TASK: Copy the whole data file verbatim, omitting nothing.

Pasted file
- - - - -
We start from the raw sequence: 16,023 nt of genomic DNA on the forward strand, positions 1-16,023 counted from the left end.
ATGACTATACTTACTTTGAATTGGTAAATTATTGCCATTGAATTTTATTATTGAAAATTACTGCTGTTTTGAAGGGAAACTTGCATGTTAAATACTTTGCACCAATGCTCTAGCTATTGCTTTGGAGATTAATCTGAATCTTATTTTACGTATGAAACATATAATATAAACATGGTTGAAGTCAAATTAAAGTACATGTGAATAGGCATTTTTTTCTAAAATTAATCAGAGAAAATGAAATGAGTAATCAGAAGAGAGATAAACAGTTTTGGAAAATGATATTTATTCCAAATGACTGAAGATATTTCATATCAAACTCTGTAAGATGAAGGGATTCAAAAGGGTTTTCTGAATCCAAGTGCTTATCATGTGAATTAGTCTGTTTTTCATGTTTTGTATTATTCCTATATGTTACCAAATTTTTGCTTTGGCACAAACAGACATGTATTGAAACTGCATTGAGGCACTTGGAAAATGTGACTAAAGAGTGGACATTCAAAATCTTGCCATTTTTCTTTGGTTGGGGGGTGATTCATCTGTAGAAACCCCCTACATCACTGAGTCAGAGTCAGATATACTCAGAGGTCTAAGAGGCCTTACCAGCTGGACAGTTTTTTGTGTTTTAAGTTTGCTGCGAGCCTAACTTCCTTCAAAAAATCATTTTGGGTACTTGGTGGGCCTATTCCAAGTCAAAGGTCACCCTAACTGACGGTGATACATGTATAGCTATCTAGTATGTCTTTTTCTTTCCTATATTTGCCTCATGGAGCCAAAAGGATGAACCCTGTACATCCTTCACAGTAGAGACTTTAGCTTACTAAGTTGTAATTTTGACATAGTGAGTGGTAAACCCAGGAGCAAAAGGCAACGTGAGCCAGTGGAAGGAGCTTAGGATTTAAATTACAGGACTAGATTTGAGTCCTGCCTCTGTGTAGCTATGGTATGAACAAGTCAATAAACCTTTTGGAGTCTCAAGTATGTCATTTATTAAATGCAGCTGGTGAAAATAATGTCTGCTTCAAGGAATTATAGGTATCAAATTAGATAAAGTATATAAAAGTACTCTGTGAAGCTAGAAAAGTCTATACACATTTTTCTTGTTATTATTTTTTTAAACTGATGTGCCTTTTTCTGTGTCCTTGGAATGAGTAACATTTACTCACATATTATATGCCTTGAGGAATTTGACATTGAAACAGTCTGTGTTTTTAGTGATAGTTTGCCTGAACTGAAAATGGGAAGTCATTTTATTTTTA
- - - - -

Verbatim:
We start from the raw sequence: 16,023 nt of genomic DNA on the forward strand, positions 1-16,023 counted from the left end.
ATGACTATACTTACTTTGAATTGGTAAATTATTGCCATTGAATTTTATTATTGAAAATTACTGCTGTTTTGAAGGGAAACTTGCATGTTAAATACTTTGCACCAATGCTCTAGCTATTGCTTTGGAGATTAATCTGAATCTTATTTTACGTATGAAACATATAATATAAACATGGTTGAAGTCAAATTAAAGTACATGTGAATAGGCATTTTTTTCTAAAATTAATCAGAGAAAATGAAATGAGTAATCAGAAGAGAGATAAACAGTTTTGGAAAATGATATTTATTCCAAATGACTGAAGATATTTCATATCAAACTCTGTAAGATGAAGGGATTCAAAAGGGTTTTCTGAATCCAAGTGCTTATCATGTGAATTAGTCTGTTTTTCATGTTTTGTATTATTCCTATATGTTACCAAATTTTTGCTTTGGCACAAACAGACATGTATTGAAACTGCATTGAGGCACTTGGAAAATGTGACTAAAGAGTGGACATTCAAAATCTTGCCATTTTTCTTTGGTTGGGGGGTGATTCATCTGTAGAAACCCCCTACATCACTGAGTCAGAGTCAGATATACTCAGAGGTCTAAGAGGCCTTACCAGCTGGACAGTTTTTTGTGTTTTAAGTTTGCTGCGAGCCTAACTTCCTTCAAAAAATCATTTTGGGTACTTGGTGGGCCTATTCCAAGTCAAAGGTCACCCTAACTGACGGTGATACATGTATAGCTATCTAGTATGTCTTTTTCTTTCCTATATTTGCCTCATGGAGCCAAAAGGATGAACCCTGTACATCCTTCACAGTAGAGACTTTAGCTTACTAAGTTGTAATTTTGACATAGTGAGTGGTAAACCCAGGAGCAAAAGGCAACGTGAGCCAGTGGAAGGAGCTTAGGATTTAAATTACAGGACTAGATTTGAGTCCTGCCTCTGTGTAGCTATGGTATGAACAAGTCAATAAACCTTTTGGAGTCTCAAGTATGTCATTTATTAAATGCAGCTGGTGAAAATAATGTCTGCTTCAAGGAATTATAGGTATCAAATTAGATAAAGTATATAAAAGTACTCTGTGAAGCTAGAAAAGTCTATACACATTTTTCTTGTTATTATTTTTTTAAACTGATGTGCCTTTTTCTGTGTCCTTGGAATGAGTAACATTTACTCACATATTATATGCCTTGAGGAATTTGACATTGAAACAGTCTGTGTTTTTAGTGATAGTTTGCCTGAACTGAAAATGGGAAGTCATTTTATTTTTA